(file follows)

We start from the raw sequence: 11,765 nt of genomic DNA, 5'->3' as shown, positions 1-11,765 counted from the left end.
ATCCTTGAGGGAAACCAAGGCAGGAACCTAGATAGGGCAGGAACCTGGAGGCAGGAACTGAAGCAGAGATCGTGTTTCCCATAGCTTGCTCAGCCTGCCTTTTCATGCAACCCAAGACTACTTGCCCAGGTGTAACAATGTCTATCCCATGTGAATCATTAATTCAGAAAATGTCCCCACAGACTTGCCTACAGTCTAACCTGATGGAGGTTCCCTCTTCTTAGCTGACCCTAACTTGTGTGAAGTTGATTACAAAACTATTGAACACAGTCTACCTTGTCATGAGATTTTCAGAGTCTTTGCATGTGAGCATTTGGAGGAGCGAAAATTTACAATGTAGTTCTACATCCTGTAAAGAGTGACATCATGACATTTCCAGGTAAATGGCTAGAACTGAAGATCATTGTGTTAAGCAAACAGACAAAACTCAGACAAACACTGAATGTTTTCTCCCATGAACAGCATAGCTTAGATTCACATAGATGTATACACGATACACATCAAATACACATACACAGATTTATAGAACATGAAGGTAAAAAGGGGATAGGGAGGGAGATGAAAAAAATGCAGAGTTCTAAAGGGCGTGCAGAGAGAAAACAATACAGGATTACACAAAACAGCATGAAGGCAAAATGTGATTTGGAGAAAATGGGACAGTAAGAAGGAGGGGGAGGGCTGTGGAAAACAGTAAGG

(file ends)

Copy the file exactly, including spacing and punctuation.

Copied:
We start from the raw sequence: 11,765 nt of genomic DNA, 5'->3' as shown, positions 1-11,765 counted from the left end.
ATCCTTGAGGGAAACCAAGGCAGGAACCTAGATAGGGCAGGAACCTGGAGGCAGGAACTGAAGCAGAGATCGTGTTTCCCATAGCTTGCTCAGCCTGCCTTTTCATGCAACCCAAGACTACTTGCCCAGGTGTAACAATGTCTATCCCATGTGAATCATTAATTCAGAAAATGTCCCCACAGACTTGCCTACAGTCTAACCTGATGGAGGTTCCCTCTTCTTAGCTGACCCTAACTTGTGTGAAGTTGATTACAAAACTATTGAACACAGTCTACCTTGTCATGAGATTTTCAGAGTCTTTGCATGTGAGCATTTGGAGGAGCGAAAATTTACAATGTAGTTCTACATCCTGTAAAGAGTGACATCATGACATTTCCAGGTAAATGGCTAGAACTGAAGATCATTGTGTTAAGCAAACAGACAAAACTCAGACAAACACTGAATGTTTTCTCCCATGAACAGCATAGCTTAGATTCACATAGATGTATACACGATACACATCAAATACACATACACAGATTTATAGAACATGAAGGTAAAAAGGGGATAGGGAGGGAGATGAAAAAAATGCAGAGTTCTAAAGGGCGTGCAGAGAGAAAACAATACAGGATTACACAAAACAGCATGAAGGCAAAATGTGATTTGGAGAAAATGGGACAGTAAGAAGGAGGGGGAGGGCTGTGGAAAACAGTAAGG